The Chhath Puja is an annual four-day festival celebrated six days after Diwali or on the sixth day of the Kartik month as per the Hindu calendar, which begins this year on November 8 and ends on November 11.
The festival is unique to the states of Bihar, Jharkhand, and Eastern Uttar Pradesh. Devotees observe a nirjala vrat (fasting without water) during this festival and offer Arghya to Chhathi Maiya and Surya Devta.
It is believed that during Chhath, deities fulfill all the wishes of the devotees.
The states which religiously observe the rituals, are Bihar, Jharkhand and Uttar Pradesh, and also Madhesh, the southern region of Nepal, and Assam observe a day-long celebration.
What is being done on the last day of the festival?
Today, on the fourth and the last day of Chhat Puja, women go into the river or pond and offer arghya to Lord Surya.
After that, they circle seven or 11 times. Later the fast is concluded by distributing prasad among each other.
What rituals are to be performed?
The ritual of Sandhya Arghya is also performed on this day, also known as Kartik Shashthi. People worship the Sun God and offer Arghya in the evening. Offering Arghya to the setting sun is the main ritual of the day.
It is the only time of the year when Arghya is given to the setting sun. On the third day, fasting continues throughout the night. Parana is done on the next day after sunrise.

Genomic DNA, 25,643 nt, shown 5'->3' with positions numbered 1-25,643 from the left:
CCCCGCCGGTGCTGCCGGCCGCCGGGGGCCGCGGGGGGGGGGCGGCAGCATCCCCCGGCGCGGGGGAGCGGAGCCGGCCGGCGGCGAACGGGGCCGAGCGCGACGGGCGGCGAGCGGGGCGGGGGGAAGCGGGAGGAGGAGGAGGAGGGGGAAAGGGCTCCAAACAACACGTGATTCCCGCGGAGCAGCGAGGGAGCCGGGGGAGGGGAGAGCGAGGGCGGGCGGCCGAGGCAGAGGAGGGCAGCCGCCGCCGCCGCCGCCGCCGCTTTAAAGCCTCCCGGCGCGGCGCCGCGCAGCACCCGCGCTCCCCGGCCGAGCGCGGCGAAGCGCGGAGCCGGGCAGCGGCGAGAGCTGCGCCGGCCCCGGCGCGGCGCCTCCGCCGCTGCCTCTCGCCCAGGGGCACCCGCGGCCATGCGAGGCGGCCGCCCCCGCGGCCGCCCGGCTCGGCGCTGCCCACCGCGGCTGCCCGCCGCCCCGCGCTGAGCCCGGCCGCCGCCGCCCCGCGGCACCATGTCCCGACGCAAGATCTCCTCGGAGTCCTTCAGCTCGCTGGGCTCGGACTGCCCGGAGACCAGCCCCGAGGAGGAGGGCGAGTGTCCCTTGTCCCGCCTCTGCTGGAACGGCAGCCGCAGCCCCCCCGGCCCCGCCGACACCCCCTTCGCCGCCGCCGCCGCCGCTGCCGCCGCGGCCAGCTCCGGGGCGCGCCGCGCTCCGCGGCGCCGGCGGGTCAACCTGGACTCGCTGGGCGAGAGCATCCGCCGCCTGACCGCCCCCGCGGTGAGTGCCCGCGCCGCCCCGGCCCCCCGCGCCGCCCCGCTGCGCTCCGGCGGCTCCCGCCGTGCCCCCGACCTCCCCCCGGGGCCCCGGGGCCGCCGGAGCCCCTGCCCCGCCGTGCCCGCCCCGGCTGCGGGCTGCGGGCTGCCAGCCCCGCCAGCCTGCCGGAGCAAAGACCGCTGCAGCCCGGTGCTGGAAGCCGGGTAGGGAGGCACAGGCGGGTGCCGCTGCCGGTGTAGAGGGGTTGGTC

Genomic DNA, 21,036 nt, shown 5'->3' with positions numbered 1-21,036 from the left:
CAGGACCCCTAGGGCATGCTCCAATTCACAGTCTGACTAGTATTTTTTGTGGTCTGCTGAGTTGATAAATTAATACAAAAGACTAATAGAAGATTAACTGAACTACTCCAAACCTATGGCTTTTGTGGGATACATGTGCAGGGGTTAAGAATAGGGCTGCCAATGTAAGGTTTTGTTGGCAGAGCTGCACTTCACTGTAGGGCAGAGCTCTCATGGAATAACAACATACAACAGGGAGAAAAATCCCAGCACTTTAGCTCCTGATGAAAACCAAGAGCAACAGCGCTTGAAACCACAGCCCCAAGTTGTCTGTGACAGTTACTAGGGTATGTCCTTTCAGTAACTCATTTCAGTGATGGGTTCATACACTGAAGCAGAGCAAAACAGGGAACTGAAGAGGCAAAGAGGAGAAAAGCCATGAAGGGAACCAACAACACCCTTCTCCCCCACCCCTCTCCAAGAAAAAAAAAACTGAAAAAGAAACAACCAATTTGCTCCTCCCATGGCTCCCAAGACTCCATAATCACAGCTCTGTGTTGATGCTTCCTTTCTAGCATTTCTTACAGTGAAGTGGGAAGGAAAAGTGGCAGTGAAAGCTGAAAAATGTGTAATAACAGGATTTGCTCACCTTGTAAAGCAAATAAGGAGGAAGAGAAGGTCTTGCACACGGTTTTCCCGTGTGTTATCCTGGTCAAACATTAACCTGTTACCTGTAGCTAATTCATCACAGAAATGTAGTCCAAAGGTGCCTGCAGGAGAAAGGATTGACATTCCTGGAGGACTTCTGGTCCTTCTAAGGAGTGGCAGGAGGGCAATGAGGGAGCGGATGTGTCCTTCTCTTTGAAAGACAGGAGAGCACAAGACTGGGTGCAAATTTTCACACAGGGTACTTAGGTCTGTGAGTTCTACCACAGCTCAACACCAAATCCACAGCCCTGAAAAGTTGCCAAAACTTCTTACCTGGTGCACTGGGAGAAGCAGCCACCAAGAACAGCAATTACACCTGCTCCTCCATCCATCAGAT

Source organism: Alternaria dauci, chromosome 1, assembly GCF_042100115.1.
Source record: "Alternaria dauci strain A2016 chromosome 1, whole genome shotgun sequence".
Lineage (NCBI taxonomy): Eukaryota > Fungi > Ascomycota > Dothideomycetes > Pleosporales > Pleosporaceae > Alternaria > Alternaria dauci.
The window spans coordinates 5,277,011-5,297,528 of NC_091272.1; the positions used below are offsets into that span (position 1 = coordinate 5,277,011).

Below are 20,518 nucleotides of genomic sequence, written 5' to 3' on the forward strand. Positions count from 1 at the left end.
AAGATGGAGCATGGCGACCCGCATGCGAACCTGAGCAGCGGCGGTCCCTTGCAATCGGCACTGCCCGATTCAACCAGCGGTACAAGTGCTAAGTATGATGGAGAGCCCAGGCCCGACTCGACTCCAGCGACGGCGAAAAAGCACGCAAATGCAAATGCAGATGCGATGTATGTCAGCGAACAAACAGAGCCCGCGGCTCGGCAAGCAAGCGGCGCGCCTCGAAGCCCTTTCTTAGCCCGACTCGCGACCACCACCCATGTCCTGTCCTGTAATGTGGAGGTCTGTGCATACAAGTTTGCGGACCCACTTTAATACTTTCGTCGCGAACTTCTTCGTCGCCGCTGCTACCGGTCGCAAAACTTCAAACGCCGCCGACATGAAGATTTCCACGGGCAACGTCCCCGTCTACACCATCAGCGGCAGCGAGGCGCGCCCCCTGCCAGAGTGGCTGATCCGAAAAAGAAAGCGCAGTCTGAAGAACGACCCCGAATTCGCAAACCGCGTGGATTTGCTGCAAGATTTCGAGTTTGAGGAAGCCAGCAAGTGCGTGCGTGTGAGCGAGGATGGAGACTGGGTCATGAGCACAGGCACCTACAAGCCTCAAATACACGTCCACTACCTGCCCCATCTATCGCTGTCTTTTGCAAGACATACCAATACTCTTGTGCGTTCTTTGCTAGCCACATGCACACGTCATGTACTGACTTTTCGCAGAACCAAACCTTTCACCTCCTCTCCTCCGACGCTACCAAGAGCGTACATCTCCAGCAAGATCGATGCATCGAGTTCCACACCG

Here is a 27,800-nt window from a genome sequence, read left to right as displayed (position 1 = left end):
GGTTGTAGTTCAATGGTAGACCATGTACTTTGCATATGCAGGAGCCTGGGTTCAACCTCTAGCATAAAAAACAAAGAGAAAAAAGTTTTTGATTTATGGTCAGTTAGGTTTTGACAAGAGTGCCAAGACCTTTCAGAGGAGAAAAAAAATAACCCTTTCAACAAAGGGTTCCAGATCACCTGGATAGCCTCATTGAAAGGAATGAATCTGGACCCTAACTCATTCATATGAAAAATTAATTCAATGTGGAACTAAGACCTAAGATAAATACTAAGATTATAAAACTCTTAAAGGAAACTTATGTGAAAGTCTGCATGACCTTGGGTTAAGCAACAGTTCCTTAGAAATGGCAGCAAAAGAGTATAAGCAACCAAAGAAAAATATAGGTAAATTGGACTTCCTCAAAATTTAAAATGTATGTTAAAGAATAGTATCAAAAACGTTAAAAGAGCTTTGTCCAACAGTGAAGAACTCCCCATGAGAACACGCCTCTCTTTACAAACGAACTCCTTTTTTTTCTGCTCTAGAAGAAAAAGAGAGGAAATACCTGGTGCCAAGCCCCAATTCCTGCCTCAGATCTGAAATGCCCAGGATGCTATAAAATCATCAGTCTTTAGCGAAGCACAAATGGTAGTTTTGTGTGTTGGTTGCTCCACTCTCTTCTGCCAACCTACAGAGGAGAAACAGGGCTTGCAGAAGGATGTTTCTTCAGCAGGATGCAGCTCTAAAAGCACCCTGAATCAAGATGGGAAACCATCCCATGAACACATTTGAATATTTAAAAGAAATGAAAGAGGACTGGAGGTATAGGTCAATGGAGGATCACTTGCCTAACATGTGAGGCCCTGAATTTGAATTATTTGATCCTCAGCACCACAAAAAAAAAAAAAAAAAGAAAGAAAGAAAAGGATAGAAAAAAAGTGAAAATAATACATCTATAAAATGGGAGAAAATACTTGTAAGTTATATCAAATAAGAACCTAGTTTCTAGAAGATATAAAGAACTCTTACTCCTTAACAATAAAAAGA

At the time of the ritual of Arghya, people place fruits, soups, and a lit lamp in a bamboo basket and offer them to the setting sun. Bamboo baskets hold a special significance in this festival.
Additionally, Chhathi Maiya is offered with prasad like banana, Thekua, Malpua, Kheer-Puri, dates, semolina pudding, rice laddus, and more. Devotees wear new clothes on this day.
What does history say?
Chhath is mentioned in both Ramayana and Mahabharata, two of the most important Hindu epics.
In Ramayana, Goddess Sita performed the puja on the day Ram-Rajya (the kingdom of Lord Ram) was established, and in Mahabharata, it was performed by Pandava-mother Kunti after they escaped from Lakshagrih, the palace made of lacquer, which was burnt to the ground.
Puja Vidhi and significance
Chhath Puja holds utmost importance in Hindu mythology and is believed that following this puja with great dedication can help in removing obstacles, bring prosperity and thus bring happiness to the family.
The first day of the festival is known as Nahay Khay. People take a holy dip in a water body. Women, who do the puja, have only a single meal. The second day is known as Kharna. On this day, people fast without water from sunrise to sunset.
The fast is broken after sunset. Fast without water, is observed on the third day, which is the main day of Chhath Puja. Offering arghya to the setting sun is the main ritual and fasting continues throughout the night.
On the fourth and final day, arghya is given to the rising sun, and it is called Usha Arghya. Chhath Puja is also known as Pratihar, Dala Chhath, Chhathi, and Surya Shashthi.